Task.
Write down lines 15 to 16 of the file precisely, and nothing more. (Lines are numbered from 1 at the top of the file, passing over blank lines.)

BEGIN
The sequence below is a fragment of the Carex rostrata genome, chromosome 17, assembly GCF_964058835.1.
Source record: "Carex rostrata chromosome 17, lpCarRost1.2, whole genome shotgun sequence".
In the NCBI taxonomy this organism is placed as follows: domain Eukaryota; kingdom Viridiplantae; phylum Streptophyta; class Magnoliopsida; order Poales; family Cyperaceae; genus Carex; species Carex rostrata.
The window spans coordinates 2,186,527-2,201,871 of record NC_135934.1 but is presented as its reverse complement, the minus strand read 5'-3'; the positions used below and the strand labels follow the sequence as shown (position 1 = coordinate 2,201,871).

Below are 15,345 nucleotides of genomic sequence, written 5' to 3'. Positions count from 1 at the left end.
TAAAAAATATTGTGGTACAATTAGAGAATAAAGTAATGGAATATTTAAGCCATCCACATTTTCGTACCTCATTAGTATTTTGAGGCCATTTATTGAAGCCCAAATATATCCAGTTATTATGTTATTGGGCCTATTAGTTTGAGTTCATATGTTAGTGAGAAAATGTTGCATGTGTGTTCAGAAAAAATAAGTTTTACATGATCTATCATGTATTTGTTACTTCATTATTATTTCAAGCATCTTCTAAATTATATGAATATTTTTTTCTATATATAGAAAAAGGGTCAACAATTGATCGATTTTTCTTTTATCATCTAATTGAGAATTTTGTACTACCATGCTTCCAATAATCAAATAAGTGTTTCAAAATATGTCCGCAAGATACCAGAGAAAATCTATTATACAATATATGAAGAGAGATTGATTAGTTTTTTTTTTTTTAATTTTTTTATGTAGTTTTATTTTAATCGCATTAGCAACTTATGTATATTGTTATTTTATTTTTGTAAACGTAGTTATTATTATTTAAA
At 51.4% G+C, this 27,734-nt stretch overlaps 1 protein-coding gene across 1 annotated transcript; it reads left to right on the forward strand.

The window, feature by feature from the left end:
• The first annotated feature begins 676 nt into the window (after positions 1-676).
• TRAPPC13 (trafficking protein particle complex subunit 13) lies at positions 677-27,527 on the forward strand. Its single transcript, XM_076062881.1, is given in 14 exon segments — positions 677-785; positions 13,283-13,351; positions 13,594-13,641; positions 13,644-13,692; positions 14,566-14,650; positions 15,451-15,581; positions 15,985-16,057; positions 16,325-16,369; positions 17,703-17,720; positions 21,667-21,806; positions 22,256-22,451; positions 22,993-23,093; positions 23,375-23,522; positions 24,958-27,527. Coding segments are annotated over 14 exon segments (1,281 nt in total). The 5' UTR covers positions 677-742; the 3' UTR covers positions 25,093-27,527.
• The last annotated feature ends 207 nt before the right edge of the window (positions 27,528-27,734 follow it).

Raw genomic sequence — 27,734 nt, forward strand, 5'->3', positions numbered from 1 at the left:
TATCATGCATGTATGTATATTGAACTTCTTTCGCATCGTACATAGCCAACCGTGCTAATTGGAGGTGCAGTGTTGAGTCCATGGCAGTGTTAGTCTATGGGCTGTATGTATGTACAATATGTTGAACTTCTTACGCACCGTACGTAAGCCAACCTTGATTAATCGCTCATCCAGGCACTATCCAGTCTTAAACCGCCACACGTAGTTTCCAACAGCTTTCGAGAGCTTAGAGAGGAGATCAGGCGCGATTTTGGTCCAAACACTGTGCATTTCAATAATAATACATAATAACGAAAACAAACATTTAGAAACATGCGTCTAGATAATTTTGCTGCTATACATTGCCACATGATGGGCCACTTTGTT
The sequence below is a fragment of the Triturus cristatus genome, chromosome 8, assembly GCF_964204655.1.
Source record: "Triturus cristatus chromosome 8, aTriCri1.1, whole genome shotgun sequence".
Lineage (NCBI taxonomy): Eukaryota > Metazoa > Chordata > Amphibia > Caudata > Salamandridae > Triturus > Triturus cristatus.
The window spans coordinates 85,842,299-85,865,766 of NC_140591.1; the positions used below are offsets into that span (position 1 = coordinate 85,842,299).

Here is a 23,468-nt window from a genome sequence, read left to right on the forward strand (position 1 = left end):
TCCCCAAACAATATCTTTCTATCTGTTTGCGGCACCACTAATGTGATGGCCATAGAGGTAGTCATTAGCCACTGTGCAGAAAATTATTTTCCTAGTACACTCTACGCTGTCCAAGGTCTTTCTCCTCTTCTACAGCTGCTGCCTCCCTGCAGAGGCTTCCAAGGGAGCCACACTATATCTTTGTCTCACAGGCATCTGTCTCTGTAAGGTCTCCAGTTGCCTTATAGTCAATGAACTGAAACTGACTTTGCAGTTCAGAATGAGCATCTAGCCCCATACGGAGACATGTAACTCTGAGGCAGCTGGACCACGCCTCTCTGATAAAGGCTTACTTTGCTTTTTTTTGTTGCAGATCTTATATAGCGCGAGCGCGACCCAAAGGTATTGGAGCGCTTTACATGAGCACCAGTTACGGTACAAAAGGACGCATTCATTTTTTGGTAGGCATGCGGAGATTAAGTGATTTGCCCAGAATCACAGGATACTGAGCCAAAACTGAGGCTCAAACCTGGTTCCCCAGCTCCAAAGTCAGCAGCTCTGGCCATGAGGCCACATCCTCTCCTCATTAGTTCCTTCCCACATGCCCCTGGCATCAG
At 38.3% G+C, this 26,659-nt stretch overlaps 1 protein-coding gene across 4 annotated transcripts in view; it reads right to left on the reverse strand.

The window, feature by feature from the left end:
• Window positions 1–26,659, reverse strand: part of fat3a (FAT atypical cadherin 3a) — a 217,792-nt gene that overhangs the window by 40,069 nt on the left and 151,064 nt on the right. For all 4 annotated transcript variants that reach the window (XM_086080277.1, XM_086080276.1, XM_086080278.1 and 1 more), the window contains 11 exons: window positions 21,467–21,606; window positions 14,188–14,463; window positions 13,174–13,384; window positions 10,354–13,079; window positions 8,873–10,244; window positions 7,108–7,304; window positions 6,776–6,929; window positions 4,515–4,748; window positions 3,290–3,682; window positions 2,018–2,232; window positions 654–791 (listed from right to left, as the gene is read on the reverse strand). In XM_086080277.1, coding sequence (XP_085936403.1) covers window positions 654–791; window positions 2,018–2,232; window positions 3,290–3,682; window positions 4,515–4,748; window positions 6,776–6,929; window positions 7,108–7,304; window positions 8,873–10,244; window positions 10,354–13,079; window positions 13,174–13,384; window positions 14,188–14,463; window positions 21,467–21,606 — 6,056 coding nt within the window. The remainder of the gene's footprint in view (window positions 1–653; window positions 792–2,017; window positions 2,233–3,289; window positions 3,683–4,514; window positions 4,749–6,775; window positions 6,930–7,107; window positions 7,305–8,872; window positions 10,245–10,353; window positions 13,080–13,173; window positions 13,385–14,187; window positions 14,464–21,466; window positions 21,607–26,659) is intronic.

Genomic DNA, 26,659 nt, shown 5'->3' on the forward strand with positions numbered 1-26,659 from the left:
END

Source record: "Triturus cristatus chromosome 8, aTriCri1.1, whole genome shotgun sequence".
Lineage (NCBI taxonomy): Eukaryota > Metazoa > Chordata > Amphibia > Caudata > Salamandridae > Triturus > Triturus cristatus.